A detailed and updated reporting, including discussion actions exporters as well as NAEGA might take can be found here.

2019 MAP Allocation

On Tuesday, February 12 NAEGA received word that its 2019 Unified Export Strategy (UES) application with the U.S. Department of Agriculture has been accepted and NAEGA will receive

funding under the Market Access Program (MAP) in 2019. MAP funding in 2019 for NAEGA will be limited to a $366,652 ceiling, $23,452 more than its 2018 ceiling.

A copy of NAEGA’s 2019 UES application is available here. For more information, please contact Ryan.

U.S. Trade Advisory Committees Nominees

The U.S. Department of Agriculture (USDA), in cooperation with the Office of the U.S. Trade Representative (USTR), is accepting nominations for new members to serve on its agricultural trade advisory committees. The deadline to be considered for the next round of appointments is Friday, March 1, 2019.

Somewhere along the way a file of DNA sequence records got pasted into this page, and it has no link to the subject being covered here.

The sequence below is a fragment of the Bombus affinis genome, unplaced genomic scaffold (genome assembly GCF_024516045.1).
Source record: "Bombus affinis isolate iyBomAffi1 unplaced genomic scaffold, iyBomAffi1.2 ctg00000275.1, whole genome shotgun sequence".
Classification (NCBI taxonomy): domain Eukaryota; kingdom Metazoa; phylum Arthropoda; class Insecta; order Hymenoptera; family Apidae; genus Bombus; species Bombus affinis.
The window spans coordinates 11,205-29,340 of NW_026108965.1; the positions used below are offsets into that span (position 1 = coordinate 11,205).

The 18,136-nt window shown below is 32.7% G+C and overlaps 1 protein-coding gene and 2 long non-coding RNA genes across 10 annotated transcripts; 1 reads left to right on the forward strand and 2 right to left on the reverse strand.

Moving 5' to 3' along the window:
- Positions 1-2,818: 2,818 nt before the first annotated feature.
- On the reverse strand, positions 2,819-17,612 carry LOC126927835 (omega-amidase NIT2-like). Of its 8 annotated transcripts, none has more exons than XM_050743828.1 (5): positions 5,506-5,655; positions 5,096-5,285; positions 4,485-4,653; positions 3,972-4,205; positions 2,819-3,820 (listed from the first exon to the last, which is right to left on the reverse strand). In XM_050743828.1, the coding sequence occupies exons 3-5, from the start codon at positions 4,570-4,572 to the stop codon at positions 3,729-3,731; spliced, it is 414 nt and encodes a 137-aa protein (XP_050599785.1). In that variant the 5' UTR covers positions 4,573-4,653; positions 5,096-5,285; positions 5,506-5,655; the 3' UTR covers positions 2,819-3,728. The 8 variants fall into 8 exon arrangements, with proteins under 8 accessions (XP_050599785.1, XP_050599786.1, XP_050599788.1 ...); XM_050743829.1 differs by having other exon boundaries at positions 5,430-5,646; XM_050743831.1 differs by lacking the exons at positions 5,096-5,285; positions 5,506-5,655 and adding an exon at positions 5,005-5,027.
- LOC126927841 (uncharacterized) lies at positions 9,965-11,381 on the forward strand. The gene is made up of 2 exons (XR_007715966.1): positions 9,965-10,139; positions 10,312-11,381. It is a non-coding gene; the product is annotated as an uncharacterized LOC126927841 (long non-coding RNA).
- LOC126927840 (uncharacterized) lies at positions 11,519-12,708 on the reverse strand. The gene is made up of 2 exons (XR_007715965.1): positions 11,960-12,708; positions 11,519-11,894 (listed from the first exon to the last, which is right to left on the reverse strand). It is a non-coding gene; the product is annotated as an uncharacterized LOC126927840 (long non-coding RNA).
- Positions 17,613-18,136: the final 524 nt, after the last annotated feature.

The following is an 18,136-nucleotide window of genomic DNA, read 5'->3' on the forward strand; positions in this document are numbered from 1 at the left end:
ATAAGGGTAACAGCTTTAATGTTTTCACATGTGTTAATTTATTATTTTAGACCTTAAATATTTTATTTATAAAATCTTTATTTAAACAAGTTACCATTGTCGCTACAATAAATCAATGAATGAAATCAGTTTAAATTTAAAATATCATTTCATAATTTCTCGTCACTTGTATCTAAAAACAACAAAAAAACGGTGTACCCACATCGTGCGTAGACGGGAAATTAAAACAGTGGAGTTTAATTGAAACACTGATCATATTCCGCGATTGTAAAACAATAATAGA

Members of the Agricultural Policy Advisory Committee (APAC) will assist in advising the USDA and USTR on operating existing trade agreements, on negotiating new agreements, and on other trade policy matters. Focusing on six aspects of trade:

  • Animals and animal products;
  • Fruits and vegetables;
  • Grains, feed, oilseeds and planting seeds;
  • Sweeteners and sweetener products; and
  • Tobacco, cotton, and peanuts.

Committee members must be U.S. citizens, qualify for a security clearance, and serve without compensation for time, travel or expenses. The committees generally meet in Washington D.C., at least twice a year. Nominations must be received by 5 p.m. ET on March 1, 2019. All nomination materials should be mailed in a single, complete package to: Sonny Perdue, Secretary, U.S. Department of Agriculture, 1400 Independence Ave., SW, Washington, D.C. 20250-1001, Attn: APAC/ATACs. Courtesy electronic copies of the nomination materials should be sent to

USDA Agricultural Projections